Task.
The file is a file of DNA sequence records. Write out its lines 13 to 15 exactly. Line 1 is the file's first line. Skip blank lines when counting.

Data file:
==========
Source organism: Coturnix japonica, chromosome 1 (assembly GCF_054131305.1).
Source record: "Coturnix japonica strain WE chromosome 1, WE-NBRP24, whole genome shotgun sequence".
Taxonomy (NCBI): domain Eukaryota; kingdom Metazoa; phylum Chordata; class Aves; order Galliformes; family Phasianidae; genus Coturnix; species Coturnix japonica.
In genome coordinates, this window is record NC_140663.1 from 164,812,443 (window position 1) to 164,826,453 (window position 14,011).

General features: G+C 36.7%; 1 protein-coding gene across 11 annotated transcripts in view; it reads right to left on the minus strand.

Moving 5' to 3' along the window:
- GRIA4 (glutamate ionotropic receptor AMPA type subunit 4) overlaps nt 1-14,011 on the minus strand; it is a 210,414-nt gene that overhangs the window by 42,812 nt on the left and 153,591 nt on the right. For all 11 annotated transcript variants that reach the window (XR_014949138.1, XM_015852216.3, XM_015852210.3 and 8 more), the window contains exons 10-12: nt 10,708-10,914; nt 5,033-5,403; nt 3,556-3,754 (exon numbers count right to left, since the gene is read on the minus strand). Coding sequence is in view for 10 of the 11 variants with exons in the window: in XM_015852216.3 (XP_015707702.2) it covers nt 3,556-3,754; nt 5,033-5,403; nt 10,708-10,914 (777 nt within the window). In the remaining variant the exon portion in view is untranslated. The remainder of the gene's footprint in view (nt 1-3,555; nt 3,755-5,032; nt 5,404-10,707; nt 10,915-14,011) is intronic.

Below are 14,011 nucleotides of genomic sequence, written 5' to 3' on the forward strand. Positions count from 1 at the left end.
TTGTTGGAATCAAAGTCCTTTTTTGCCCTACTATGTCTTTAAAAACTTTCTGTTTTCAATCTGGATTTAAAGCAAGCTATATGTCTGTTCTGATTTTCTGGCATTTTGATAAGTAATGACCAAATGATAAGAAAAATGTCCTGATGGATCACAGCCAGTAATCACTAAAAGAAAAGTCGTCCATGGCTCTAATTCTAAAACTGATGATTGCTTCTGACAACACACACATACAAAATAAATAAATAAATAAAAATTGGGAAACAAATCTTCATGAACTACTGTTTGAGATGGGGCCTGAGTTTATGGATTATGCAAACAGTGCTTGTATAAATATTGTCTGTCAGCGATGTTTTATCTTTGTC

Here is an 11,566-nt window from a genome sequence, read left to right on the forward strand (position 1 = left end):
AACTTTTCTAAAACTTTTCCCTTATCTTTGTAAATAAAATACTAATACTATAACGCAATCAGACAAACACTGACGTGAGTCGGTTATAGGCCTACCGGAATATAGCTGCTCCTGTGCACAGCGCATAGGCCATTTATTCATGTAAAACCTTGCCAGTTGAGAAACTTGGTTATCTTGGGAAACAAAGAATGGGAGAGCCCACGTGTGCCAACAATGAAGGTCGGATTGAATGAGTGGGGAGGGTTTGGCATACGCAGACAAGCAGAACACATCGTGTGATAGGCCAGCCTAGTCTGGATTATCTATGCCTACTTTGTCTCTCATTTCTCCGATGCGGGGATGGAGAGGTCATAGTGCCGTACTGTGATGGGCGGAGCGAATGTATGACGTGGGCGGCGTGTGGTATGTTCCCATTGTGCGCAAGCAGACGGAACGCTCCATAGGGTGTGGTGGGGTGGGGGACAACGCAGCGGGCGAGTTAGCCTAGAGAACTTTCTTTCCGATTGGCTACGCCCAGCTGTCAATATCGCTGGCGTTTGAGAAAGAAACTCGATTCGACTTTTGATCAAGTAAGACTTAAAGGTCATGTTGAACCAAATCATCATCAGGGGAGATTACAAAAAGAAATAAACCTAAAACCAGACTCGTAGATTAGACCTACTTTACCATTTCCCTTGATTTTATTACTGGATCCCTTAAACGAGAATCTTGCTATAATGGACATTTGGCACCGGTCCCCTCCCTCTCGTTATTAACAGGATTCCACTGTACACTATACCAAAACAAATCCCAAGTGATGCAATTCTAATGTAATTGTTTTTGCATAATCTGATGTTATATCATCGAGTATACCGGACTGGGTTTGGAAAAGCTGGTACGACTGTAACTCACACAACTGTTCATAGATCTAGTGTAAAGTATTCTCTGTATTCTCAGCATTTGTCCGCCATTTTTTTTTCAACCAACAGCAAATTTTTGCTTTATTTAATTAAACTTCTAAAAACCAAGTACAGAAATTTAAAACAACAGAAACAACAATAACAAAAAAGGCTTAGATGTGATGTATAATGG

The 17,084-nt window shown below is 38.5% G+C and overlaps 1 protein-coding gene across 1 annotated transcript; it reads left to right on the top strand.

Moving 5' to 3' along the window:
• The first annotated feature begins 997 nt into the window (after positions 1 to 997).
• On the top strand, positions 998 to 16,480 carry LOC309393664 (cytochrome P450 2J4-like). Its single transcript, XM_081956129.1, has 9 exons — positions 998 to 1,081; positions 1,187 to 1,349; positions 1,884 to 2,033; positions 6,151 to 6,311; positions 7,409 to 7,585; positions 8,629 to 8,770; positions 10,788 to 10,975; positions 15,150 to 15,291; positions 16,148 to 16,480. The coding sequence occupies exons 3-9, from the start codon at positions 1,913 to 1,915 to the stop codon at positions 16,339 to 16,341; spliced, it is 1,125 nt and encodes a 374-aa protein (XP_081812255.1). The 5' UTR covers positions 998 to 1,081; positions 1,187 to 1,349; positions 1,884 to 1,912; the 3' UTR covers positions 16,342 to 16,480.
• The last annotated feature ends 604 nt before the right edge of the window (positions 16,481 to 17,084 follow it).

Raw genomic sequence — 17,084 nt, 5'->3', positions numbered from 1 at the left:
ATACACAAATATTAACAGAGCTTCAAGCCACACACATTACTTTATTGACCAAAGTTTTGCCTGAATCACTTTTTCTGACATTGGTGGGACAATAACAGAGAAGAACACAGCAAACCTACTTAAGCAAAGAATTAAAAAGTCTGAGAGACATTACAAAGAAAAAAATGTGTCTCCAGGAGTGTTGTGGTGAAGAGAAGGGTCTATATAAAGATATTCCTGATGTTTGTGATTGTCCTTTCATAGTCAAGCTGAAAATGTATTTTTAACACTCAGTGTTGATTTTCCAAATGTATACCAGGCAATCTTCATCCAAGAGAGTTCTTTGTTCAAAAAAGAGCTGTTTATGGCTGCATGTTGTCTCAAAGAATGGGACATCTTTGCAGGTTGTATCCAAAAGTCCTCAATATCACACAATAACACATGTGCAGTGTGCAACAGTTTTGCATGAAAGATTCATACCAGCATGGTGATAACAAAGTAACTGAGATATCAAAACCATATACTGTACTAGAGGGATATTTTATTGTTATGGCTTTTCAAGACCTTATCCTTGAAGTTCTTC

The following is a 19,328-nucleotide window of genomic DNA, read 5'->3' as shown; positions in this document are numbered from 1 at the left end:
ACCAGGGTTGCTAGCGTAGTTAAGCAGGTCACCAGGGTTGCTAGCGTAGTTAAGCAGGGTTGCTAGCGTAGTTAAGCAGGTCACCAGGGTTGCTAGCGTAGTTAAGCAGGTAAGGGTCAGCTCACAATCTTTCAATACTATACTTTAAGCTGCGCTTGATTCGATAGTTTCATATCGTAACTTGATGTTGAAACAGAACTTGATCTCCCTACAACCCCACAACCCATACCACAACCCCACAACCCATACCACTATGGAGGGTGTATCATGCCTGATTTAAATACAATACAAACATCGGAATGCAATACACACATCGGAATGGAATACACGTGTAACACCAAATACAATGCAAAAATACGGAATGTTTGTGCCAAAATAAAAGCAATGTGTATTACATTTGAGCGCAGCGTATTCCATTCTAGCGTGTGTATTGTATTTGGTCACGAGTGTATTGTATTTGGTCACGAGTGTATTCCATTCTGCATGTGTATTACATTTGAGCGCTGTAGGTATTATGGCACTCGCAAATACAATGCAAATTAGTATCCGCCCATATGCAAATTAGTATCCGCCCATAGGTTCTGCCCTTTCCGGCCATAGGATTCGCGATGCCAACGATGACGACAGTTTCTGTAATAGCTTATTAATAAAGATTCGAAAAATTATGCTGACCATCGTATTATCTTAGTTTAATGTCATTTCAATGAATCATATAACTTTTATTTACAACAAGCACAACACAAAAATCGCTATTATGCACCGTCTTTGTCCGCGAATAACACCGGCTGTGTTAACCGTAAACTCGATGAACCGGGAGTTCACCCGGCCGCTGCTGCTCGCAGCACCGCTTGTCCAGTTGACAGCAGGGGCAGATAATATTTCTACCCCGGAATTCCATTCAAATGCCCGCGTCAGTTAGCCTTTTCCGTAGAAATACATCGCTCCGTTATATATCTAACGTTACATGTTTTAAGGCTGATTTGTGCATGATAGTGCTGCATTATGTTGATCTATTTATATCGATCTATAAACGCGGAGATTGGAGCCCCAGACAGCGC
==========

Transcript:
Moving 5' to 3' along the window:
• The first annotated feature begins 997 nt into the window (after positions 1 to 997).
• On the top strand, positions 998 to 16,480 carry LOC309393664 (cytochrome P450 2J4-like). Its single transcript, XM_081956129.1, has 9 exons — positions 998 to 1,081; positions 1,187 to 1,349; positions 1,884 to 2,033; positions 6,151 to 6,311; positions 7,409 to 7,585; positions 8,629 to 8,770; positions 10,788 to 10,975; positions 15,150 to 15,291; positions 16,148 to 16,480. The coding sequence occupies exons 3-9, from the start codon at positions 1,913 to 1,915 to the stop codon at positions 16,339 to 16,341; spliced, it is 1,125 nt and encodes a 374-aa protein (XP_081812255.1). The 5' UTR covers positions 998 to 1,081; positions 1,187 to 1,349; positions 1,884 to 1,912; the 3' UTR covers positions 16,342 to 16,480.